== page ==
Dear Neil: We have a row of rosemary, half of which is turning mossy gray. I’m not sure what is happening, but it looks like it all could die. Should I trim out the gray areas (a lot)? What might cause this?
A. This is usually from letting the plants get too dry. Rosemary likes well-draining soils, and it isn’t particularly good in wet areas, but I’ve seen a lot of issues with rosemary as hot and dry as this year has been since mid-summer. Leave it another few weeks to see how it progresses, then make your decision. You may very well have to replant.
Q. Dear Neil: I have this weed taking over my bermuda lawn. How can I eliminate it?
A. It looks like the groundcover plant wedelia that may have escaped. Apply a broadleafed weedkiller containing 2,4-D. It kills non-grassy plants like this without harming grasses. Use a pump sprayer, and consider including one drop of a liquid dishwashing detergent to help hold the herbicide on the leaves of the weeds. You’ll probably have to treat again come spring.
Q. Dear Neil: We have a volunteer redbud tree that is 14 years old. It’s been beautiful, but last year the leaves on the west side of the tree began falling in mid-summer. This year there were no flowers on that side of the tree, and shortly later there were no leaves at all on that side. Then the bark split and fell away. The trunk split and separated and ants came out. Did the ants kill that side of the tree? What should we do?
A. Ants don’t kill trees. They were there because there was space for them to build their homes. The trunk may have been damaged by sunscald, or it could have been hit by tree borers, possibly by the red-headed wood borer. They are fairly common on redbuds. I fear that the damage will progress to the rest of the tree. It’s probably already misshapen enough that it will be difficult to salvage it. I’m sorry I don’t have better news.
Q. Dear Neil: I am trying to keep last year’s poinsettia growing. I was doing pretty well until a couple of weeks ago when I noticed leaves turning yellow. I tapped the leaves and little white flies flew out. Are these mealybugs? What can I do to save my plant?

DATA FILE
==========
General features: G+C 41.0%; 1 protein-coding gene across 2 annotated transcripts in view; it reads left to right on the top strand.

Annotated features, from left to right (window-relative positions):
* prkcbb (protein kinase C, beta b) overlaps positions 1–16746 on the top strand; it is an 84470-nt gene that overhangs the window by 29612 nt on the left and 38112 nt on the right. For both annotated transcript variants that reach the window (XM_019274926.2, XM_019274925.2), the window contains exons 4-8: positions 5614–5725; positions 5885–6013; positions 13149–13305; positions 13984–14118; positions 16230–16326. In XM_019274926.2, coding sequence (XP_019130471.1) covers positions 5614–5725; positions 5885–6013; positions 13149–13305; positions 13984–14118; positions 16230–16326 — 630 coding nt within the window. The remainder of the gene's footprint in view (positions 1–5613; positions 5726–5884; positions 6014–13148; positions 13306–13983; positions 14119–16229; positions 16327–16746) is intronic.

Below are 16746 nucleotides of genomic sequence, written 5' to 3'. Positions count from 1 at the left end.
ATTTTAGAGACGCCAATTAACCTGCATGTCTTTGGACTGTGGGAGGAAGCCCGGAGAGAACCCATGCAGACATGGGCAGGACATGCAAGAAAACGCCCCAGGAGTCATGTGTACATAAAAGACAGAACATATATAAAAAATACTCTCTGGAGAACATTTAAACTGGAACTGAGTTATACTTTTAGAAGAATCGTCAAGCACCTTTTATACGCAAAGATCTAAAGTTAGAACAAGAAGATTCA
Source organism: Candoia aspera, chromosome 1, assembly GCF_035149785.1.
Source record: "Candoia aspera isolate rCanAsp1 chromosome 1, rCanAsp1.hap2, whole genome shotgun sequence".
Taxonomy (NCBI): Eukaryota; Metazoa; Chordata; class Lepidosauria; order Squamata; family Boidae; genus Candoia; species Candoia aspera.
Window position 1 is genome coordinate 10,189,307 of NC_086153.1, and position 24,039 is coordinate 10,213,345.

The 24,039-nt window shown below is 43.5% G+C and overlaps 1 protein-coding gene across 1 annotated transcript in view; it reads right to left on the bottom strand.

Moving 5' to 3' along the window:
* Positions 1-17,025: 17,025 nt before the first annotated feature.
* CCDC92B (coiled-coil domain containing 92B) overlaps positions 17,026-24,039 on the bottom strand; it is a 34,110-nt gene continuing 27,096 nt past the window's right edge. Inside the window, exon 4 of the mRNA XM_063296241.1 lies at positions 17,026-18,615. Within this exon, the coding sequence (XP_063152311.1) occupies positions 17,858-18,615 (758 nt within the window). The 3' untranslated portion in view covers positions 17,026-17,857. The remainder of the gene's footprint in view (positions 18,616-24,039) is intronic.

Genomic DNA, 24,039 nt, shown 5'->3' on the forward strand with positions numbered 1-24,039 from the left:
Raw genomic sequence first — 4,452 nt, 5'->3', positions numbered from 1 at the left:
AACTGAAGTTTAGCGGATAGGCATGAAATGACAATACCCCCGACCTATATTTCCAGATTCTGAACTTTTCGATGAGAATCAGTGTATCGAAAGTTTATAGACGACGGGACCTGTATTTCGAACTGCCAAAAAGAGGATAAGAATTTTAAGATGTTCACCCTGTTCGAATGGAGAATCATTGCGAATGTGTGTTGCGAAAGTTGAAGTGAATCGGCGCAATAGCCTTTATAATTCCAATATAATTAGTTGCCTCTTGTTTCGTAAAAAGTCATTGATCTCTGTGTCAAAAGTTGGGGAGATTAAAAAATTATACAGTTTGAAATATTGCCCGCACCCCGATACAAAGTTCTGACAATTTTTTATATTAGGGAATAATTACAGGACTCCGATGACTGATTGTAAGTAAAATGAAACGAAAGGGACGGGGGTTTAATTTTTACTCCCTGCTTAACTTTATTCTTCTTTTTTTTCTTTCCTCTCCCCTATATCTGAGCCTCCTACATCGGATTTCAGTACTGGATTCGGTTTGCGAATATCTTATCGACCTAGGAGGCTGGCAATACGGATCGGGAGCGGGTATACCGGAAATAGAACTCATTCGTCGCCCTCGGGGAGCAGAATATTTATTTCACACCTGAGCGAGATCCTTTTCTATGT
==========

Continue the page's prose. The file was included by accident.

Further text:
A. Mealybugs are scale insects that do not fly. You correctly named your insects. They’re whiteflies, the main pests of poinsettias for greenhouse growers. They’re also problems with hibiscus, tomatoes, beans and a host of other types of plants. And, to make matters worse, they’re difficult to eliminate. You can try traditional insecticides that are labeled for them and you’ll probably get reasonable control, but not total elimination. You’ll need to repeat it every 5-7 days.
Yellow sticky traps will capture them, too. Most of all, keep the poinsettia away from other types of plants that they might attack, especially any that you intend to put indoors or into a greenhouse over the winter.
Q. Dear Neil: I recently bought a lovely little place in the Hill Country. The entrance gate and all sides are surrounded with live oaks and cedars (junipers). A misunderstanding with the pruning crew has led to the entrance gate almost being denuded of the cedars.
They afforded me a great deal of privacy. I want to replant with some small ones so that they can eventually grow and give me my privacy back, even if I have to wait for it. Some people tell me they’re far too invasive and that I should look for fast-growing trees. What do you think?
A. I agree with you. Fast-growing trees would look completely out of place. Talk to a really good landscape contractor who works in your area. Odds are that he or she will have a source of some nice mid-sized cedars that could give you a good head start
Make provisions to carry water to them weekly for the first two or three growing seasons to help them get established.
Q. Dear Neil: Do you have any idea what is causing these stunted little leaves on my peppers?
A. You didn’t give me much information in your e-mail, and the subject line says “peer” plants. I believe your photo is of peppers, and to the best of my ability, it may be infested with chilli thrips. (Strangely enough, the spelling is correct with two “l’s.”) I’m going to let you do a little online research on them. There probably isn’t much you can do this late in the season to save these plants.
Q. Dear Neil: I’ve not seen you address this question. When planting hedges next to a brick or stucco wall, should it be a foot out to allow for air circulation or up against it?
A. Be very careful! Neither. Shrubs planted near the house should be chosen according to the height you want them to grow.
If you need a 4-foot shrub, plant one that matures at 4 feet, not a taller type that would require regular pruning. Then plant it out away from the house by about that same distance – at least 3 feet, or much better yet, 4 or even 5 feet. It’s best to plant your shrubs in natural clusters and groupings rather than long, straight rows. Use three to five types.
Q. Dear Neil: I see references suggesting planting annual ryegrass after the first freeze, but I see other suggestions of planting it in October in Texas. What do you suggest?
A. “First freeze” dates vary a lot across the state. I’d suggest October to get it established. In fact, because we have erosion problems without it, I just planted my own a few days ago. Send a nice, gentle rain if you can, please.
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